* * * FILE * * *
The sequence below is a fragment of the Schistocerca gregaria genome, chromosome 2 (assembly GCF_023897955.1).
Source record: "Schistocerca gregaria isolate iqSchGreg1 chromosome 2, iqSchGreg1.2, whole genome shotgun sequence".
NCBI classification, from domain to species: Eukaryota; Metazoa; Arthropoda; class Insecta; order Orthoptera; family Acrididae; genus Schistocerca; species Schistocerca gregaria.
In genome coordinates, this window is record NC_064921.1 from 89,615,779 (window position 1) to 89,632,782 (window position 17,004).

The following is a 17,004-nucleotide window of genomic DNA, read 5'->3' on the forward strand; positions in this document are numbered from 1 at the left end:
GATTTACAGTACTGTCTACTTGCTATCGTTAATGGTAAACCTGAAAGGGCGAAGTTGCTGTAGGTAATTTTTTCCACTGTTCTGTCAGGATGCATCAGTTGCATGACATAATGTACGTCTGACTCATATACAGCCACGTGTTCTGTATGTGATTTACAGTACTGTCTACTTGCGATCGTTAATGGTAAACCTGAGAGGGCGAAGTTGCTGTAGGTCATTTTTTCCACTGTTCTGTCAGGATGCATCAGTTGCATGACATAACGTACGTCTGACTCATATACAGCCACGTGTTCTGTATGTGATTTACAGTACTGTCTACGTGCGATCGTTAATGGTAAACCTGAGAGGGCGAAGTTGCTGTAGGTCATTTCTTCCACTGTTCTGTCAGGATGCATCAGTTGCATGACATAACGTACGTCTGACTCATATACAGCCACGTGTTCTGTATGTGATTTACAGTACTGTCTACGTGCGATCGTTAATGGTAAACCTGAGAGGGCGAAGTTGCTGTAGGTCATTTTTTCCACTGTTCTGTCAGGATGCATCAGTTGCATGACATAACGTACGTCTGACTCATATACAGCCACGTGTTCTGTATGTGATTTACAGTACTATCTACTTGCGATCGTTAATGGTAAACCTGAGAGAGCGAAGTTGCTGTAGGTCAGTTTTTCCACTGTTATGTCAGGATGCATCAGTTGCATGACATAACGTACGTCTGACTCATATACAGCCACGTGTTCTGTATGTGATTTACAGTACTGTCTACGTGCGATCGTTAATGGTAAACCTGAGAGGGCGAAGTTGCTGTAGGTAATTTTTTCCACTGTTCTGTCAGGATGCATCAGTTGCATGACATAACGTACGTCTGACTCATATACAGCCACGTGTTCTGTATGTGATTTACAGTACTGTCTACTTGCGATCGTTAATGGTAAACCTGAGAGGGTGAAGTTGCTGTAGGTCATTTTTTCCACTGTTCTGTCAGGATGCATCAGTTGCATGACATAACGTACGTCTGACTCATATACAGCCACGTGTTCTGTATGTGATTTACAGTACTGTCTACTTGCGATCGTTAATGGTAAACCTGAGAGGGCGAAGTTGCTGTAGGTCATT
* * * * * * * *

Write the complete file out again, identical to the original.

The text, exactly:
The sequence below is a fragment of the Schistocerca gregaria genome, chromosome 2 (assembly GCF_023897955.1).
Source record: "Schistocerca gregaria isolate iqSchGreg1 chromosome 2, iqSchGreg1.2, whole genome shotgun sequence".
NCBI classification, from domain to species: Eukaryota; Metazoa; Arthropoda; class Insecta; order Orthoptera; family Acrididae; genus Schistocerca; species Schistocerca gregaria.
In genome coordinates, this window is record NC_064921.1 from 89,615,779 (window position 1) to 89,632,782 (window position 17,004).

The following is a 17,004-nucleotide window of genomic DNA, read 5'->3' on the forward strand; positions in this document are numbered from 1 at the left end:
GATTTACAGTACTGTCTACTTGCTATCGTTAATGGTAAACCTGAAAGGGCGAAGTTGCTGTAGGTAATTTTTTCCACTGTTCTGTCAGGATGCATCAGTTGCATGACATAATGTACGTCTGACTCATATACAGCCACGTGTTCTGTATGTGATTTACAGTACTGTCTACTTGCGATCGTTAATGGTAAACCTGAGAGGGCGAAGTTGCTGTAGGTCATTTTTTCCACTGTTCTGTCAGGATGCATCAGTTGCATGACATAACGTACGTCTGACTCATATACAGCCACGTGTTCTGTATGTGATTTACAGTACTGTCTACGTGCGATCGTTAATGGTAAACCTGAGAGGGCGAAGTTGCTGTAGGTCATTTCTTCCACTGTTCTGTCAGGATGCATCAGTTGCATGACATAACGTACGTCTGACTCATATACAGCCACGTGTTCTGTATGTGATTTACAGTACTGTCTACGTGCGATCGTTAATGGTAAACCTGAGAGGGCGAAGTTGCTGTAGGTCATTTTTTCCACTGTTCTGTCAGGATGCATCAGTTGCATGACATAACGTACGTCTGACTCATATACAGCCACGTGTTCTGTATGTGATTTACAGTACTATCTACTTGCGATCGTTAATGGTAAACCTGAGAGAGCGAAGTTGCTGTAGGTCAGTTTTTCCACTGTTATGTCAGGATGCATCAGTTGCATGACATAACGTACGTCTGACTCATATACAGCCACGTGTTCTGTATGTGATTTACAGTACTGTCTACGTGCGATCGTTAATGGTAAACCTGAGAGGGCGAAGTTGCTGTAGGTAATTTTTTCCACTGTTCTGTCAGGATGCATCAGTTGCATGACATAACGTACGTCTGACTCATATACAGCCACGTGTTCTGTATGTGATTTACAGTACTGTCTACTTGCGATCGTTAATGGTAAACCTGAGAGGGTGAAGTTGCTGTAGGTCATTTTTTCCACTGTTCTGTCAGGATGCATCAGTTGCATGACATAACGTACGTCTGACTCATATACAGCCACGTGTTCTGTATGTGATTTACAGTACTGTCTACTTGCGATCGTTAATGGTAAACCTGAGAGGGCGAAGTTGCTGTAGGTCATT